AMD Ryzen 9 3950X Review Roundup: Mainstream 16 Core Flagship

AMD launched the Ryzen 9 3950X a short while back, the first 16 core consumer CPU, ever. The Matisse flagship essentially blurs the line between mainstream and HEDT chips, bringing workstation levels of performance to consumer PCs. AMD has been a bit stingy when it comes to the sampling of the 3950X and only a few select outlets have gotten the review units. As such, I’ll be analyzing one such review and coming to my own conclusion.

AMD Ryzen 9 3950X Gaming Benchmarks

Let’s start off with Oxide’s Ashes of the Singularity. This is one of the most well-optimized DX12 titles out there scaling up to as much as 18 CPU cores. The result: In the CPU test, AMD’s Ryzen 9 3950X is one of the fastest chips in TomsHardware’s suite. The Core i9-9980XE is slightly ahead on account of its higher core count, something it further consolidates upon being overclocked.

Civ VI sees a similar result with the 3950X being the fastest CPU at stock speeds. The Core i9-9900K and the 9700K manage to edge past it when overclocked showing that games will continue to benefit from higher core counts no matter how well they scale.

GTA V is one of the few DX11 titles that play well with HEDT CPUs. Here, under stock conditions, the Ryzen 9 3900X is tied with the Core i7-9700K as the fastest CPU but once overclocked the Intel chips mark a convincing win. From this, you can conclude that Rockstar’s RAGE engine scales well up to 12 cores, but after that, it’s just the core clocks that affect performance.

Another DX11 title that scales surprisingly well with higher core counts, Final Fantasy XV sees the stock Core i9-9980XE lead the pack under stock conditions. The Ryzen 9 3900X comes in a close second, but the i7-9700K leaves all the HEDT parts in the dust once overclocked to 5.1GHz. This is another game that supports as many as 12 cores but is affected more by the CPU frequencies past that.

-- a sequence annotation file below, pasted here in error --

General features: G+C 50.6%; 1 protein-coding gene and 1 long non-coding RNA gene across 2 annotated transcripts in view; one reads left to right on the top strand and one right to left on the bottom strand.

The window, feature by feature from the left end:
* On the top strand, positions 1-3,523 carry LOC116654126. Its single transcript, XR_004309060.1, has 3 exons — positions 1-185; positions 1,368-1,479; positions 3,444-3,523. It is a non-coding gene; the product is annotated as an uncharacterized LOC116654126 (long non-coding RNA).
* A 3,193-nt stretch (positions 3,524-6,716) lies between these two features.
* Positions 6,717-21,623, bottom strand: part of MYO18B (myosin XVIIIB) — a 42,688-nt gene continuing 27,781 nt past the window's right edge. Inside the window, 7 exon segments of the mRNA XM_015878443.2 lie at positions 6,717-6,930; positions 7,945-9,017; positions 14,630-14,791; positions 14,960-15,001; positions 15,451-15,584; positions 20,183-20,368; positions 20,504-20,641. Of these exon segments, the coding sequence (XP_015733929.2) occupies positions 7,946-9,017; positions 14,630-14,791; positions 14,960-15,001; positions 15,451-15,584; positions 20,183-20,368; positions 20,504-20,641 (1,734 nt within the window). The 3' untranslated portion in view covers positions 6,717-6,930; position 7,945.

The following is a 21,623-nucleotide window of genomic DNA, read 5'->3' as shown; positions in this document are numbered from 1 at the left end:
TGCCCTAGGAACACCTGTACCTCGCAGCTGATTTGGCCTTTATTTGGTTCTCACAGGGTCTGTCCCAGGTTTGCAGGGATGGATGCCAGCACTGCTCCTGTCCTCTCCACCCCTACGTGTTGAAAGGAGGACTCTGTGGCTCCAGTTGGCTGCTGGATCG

AMD Ryzen 9 3950X: Content Creation

Starting off with the trusty Cinebench R20 test, we see the Ryzen 9 3950X beating all the other CPUs except the overclocked Skylake-X flagship. As you can see, overclocking these HEDT parts seems to have a massive impact on real-world performance.

POV, Blender and Corona show similar results, with the Ryzen 9 3950X beating the more expensive Core i9-9980XE by a notable margin. However, Intel’s overclocking capability gives the Skylake chip some credibility.

Handbrake is one of those applications that will take as many cores as you throw at it. Surprisingly, the 3950X manages to beat the 9980XE (even when OC’d) despite the fact that it comes with a higher core count.

In 7-zip’s compression benchmark, the Core i9-9980XE wins on account of its higher core count. Here, as you can see the thread count is much more important than individual single-core performance and as such, the top-end Coffee Lake chips are left behind in the dirt.

Conclusion: The All-Round Performance CPU

Till the end of 2016, the mainstream consumer market topped out at 4 cores and eight threads (core i7-7700K). Then came AMD’s Ryzen CPUs, first doubling that number to eight and not quadrupling it to 16.

The Ryzen 9 3950X is a chip for just about anything. Thanks to its high boost clocks, it delivers excellent gaming performance, on par with contemporary Intel parts while the 16 cores allow it to trump the much more expensive 9980XE which not only costs more but has a higher core count as well as a higher TDP.



Computer hardware enthusiast, PC gamer, and almost an engineer. Former co-founder of Techquila (2017-2019), a fairly successful tech outlet. Been working on Hardware Times since 2019, an outlet dedicated to computer hardware and its applications.
Back to top button